# Applying Newton's 3rd Law after an object breaks

1. Jul 31, 2014

### Jeff_F_F

In a martial arts breaking demo (boards, concrete blocks, or whatever) the amount of pain one's hand or other body part feels correlates with the amount of force applied, up to the point where the force is enough to break the object. If you hit it lightly, there is only a little pain, or if you hit it hard but not hard enough to break it there is a lot of pain. But if you hit it hard enough to break it, there is hardly any pain either--it feels like your hand goes right through it.

I assume that the equal and opposite reaction to the force applied by your hand goes into your hand up to the point that you hand breaks through the object, but when the object breaks then most of the reaction gets absorbed by the object breaking. I'm sure this must be a thing in physics, but I don't know what it is called, which makes it hard to find more information on how to quantify the phenomenon. Also, I assume that probably impulse or maybe power are the key things I'm working with rather than force.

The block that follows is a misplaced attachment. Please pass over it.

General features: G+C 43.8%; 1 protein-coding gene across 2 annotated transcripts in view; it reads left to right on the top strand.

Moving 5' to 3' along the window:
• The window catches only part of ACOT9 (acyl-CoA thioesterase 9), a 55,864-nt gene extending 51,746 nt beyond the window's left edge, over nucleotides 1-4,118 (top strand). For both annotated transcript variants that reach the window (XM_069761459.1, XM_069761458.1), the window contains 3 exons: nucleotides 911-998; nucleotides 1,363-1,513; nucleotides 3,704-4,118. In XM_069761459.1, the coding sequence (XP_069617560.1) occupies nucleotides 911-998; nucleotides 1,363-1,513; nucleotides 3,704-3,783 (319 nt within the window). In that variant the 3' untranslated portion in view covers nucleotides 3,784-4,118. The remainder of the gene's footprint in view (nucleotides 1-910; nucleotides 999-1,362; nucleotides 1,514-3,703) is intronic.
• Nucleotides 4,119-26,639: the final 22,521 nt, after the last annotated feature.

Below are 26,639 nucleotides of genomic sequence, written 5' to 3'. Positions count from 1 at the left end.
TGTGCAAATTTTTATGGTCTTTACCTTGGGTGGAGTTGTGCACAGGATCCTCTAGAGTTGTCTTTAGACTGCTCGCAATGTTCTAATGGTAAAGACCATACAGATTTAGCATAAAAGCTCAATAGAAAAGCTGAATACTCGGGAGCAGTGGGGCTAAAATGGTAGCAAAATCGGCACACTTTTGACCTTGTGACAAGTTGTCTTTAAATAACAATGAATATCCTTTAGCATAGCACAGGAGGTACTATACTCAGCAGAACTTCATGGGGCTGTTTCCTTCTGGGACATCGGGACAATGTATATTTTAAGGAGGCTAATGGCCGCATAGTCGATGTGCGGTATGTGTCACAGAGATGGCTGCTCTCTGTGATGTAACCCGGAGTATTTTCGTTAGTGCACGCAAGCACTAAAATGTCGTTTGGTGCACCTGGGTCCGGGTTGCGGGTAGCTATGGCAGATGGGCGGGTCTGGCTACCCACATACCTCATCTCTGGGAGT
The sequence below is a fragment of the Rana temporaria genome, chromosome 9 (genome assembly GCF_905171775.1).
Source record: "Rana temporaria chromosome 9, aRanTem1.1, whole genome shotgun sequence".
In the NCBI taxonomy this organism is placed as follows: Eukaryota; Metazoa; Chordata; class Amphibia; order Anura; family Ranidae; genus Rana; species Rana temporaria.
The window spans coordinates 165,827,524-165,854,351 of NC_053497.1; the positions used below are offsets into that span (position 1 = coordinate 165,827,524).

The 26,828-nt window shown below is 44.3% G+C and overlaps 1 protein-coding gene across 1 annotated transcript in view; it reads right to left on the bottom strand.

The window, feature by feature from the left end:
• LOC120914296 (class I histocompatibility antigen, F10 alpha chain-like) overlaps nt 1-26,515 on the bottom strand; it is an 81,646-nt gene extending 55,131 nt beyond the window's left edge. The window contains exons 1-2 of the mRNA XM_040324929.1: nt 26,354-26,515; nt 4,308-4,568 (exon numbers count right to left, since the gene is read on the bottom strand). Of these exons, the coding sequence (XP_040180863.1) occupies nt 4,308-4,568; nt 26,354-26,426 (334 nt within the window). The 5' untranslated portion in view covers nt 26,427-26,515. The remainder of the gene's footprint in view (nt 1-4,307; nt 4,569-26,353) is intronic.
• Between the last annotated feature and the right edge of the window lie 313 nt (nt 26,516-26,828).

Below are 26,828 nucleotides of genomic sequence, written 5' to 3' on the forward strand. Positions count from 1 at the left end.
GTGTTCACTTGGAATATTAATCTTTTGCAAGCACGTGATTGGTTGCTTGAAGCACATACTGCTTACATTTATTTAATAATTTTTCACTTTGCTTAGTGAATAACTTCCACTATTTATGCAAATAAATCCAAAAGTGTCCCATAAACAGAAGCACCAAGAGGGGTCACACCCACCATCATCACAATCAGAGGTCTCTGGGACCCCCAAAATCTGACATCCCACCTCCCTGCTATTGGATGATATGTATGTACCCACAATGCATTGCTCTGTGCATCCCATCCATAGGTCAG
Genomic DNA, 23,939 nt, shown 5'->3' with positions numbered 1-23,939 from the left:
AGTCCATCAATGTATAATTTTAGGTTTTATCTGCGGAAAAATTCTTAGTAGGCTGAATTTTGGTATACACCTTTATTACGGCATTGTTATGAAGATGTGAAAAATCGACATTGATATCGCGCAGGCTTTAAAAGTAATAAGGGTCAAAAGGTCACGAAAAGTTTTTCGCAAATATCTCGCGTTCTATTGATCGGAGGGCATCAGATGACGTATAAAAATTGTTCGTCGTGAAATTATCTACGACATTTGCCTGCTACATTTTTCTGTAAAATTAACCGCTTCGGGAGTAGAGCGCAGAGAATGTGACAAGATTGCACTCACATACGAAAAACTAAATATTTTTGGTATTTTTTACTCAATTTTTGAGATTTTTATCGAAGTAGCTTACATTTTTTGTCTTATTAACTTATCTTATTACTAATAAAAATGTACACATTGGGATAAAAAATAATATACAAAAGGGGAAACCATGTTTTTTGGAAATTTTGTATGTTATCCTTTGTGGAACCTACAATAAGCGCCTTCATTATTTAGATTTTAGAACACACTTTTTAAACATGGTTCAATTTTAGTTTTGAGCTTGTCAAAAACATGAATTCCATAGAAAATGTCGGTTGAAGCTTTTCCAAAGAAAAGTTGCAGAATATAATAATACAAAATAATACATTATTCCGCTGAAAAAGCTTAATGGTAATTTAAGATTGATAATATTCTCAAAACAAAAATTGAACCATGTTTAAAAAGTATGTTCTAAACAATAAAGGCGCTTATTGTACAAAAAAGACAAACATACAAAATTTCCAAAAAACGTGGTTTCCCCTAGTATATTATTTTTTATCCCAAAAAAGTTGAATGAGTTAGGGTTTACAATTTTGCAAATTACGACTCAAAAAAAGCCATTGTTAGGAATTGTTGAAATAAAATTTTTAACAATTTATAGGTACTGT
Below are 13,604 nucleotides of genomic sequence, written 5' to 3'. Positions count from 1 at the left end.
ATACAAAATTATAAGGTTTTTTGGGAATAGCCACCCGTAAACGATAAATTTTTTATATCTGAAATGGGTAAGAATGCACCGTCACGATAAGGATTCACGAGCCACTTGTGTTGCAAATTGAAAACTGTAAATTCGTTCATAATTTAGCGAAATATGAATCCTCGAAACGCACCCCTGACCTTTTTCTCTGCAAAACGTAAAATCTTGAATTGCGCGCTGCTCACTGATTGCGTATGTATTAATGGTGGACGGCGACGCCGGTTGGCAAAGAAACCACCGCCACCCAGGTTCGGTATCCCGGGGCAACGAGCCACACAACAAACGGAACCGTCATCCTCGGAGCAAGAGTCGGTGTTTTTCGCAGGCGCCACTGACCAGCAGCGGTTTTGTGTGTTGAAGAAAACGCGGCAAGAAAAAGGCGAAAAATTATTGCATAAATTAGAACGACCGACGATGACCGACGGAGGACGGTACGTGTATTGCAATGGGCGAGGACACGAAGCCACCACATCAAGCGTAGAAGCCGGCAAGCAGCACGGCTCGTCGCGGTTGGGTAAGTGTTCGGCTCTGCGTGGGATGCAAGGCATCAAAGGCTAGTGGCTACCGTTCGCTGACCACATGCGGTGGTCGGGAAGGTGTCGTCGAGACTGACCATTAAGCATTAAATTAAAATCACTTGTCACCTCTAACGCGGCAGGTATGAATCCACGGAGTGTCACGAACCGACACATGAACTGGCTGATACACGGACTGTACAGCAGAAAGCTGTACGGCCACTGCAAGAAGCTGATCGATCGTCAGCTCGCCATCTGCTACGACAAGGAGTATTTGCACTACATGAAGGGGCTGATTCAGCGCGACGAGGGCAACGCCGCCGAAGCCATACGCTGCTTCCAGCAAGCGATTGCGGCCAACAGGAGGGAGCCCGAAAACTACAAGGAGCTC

I'd like to be able to calculate the behavior of one object as it encounters another object and breaks it, hopefully using an equation that I can look up values for different materials to plug into the equation.

2. Jul 31, 2014

### A.T.

That doesn't make any sense. If you call the force applied to the hand "reaction", why would it go into the object? When the object breaks the equal and opposite forces simply both go down.

If the object doesn't break, all the kinetic energy of the arm has to be dissipated quickly. And that hurts.

3. Jul 31, 2014

### CWatters

Your hand has KE at the moment of impact.

Think about where the energy goes if it doesn't break? Perhaps the KE is absorbed by the hand?

Where does the energy go if it does break? Perhaps the energy is dissipated in breaking bonds in the object rather than in your hand?